Comedy is a deadly serious business. We all understand that the best comedies are those that are played absolutely straight, and the worst are those that send signals to the audience that something is intended to be funny. Goofing off, self-pranking, going too broad, etc. It follows that actors must never laugh at anything the audience may or may not laugh at. Signalling that something is funny is called “breaking character” — a violation of the code.

It’s significant, therefore, that in this scene from Stanley Kubrick‘s Dr. Strangelove, perhaps the greatest straightfaced comedy ever made, a serious actor can be seen dropping the ball.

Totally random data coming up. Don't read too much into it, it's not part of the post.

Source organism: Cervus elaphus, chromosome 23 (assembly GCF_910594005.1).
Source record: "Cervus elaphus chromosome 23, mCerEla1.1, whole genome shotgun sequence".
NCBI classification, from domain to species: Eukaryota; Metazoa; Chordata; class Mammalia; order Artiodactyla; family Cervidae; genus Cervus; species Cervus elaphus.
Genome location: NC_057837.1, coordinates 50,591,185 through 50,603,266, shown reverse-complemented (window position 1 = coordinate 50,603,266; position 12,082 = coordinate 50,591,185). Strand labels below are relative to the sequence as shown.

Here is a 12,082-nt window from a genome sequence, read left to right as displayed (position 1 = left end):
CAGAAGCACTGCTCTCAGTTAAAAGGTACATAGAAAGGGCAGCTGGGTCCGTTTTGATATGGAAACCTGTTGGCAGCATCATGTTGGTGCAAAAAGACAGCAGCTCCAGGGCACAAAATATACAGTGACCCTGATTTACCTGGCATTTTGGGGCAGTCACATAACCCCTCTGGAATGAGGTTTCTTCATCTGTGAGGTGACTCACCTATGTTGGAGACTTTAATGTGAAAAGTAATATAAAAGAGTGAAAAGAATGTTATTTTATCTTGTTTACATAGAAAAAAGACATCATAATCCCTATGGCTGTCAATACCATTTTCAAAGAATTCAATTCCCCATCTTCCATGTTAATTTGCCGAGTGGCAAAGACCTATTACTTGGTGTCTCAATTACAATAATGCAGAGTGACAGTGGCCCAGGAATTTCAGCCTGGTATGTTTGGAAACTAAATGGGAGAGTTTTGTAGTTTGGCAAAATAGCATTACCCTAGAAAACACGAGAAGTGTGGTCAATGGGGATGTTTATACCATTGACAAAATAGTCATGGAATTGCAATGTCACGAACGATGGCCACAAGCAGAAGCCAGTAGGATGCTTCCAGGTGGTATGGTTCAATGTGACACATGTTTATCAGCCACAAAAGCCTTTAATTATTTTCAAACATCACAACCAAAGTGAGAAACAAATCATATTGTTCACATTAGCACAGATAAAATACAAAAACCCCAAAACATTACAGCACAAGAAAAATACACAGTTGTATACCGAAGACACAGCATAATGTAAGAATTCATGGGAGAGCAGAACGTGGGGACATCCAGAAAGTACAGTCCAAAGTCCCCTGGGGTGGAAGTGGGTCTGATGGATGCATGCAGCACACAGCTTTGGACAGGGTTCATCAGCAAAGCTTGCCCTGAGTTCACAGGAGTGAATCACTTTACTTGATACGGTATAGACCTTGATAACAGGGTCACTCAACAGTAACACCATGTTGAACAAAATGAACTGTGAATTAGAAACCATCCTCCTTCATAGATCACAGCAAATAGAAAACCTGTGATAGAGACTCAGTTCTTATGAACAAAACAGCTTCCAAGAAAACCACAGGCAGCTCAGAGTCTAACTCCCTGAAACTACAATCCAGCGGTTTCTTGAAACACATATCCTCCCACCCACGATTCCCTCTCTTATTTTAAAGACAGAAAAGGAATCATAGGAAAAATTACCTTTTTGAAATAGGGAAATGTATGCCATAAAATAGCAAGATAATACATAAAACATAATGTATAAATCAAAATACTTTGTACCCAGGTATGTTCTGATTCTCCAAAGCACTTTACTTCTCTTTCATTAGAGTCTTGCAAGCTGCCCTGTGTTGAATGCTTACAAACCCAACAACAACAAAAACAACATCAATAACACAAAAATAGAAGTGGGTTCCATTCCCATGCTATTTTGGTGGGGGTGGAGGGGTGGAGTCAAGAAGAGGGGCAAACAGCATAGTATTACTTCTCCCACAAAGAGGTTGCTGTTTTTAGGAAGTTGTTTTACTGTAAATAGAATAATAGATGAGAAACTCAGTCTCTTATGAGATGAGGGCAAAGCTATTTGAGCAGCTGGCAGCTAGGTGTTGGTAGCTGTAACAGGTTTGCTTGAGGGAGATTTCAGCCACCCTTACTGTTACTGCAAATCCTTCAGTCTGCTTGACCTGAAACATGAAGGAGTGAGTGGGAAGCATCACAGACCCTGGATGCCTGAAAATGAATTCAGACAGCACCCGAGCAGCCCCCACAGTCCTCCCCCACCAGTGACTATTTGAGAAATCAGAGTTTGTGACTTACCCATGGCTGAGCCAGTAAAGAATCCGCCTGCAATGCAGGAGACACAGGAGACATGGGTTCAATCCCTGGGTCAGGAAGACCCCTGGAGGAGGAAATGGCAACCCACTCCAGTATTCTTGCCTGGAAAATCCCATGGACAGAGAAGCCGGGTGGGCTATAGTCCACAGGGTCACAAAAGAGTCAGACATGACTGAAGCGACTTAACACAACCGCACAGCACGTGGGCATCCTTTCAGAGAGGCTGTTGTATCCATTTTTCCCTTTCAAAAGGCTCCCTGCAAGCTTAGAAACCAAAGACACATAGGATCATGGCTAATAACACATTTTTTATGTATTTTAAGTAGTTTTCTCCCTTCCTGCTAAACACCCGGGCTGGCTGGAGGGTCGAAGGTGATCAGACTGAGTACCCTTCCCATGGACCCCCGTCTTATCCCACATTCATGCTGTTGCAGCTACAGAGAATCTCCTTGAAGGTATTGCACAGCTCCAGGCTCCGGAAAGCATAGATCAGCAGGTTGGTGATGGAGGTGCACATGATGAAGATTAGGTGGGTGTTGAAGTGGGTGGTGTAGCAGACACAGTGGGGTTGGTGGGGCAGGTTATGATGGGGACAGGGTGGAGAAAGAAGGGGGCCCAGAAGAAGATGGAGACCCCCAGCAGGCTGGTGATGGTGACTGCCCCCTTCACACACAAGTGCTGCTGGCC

Peter Bull, as Russian Ambassador Alexi de Sadesky, is the violator. It happens at 1:26 or thereabouts. Peter Sellers‘ titular character repeatedly beats his rebellious Nazi arm and Bull, standing nearby with a group of U.S. military officers, can’t help himself — he starts to grin very slightly but then reverts back to sternface. It’s surprising that Kubrick didn’t call for a retake.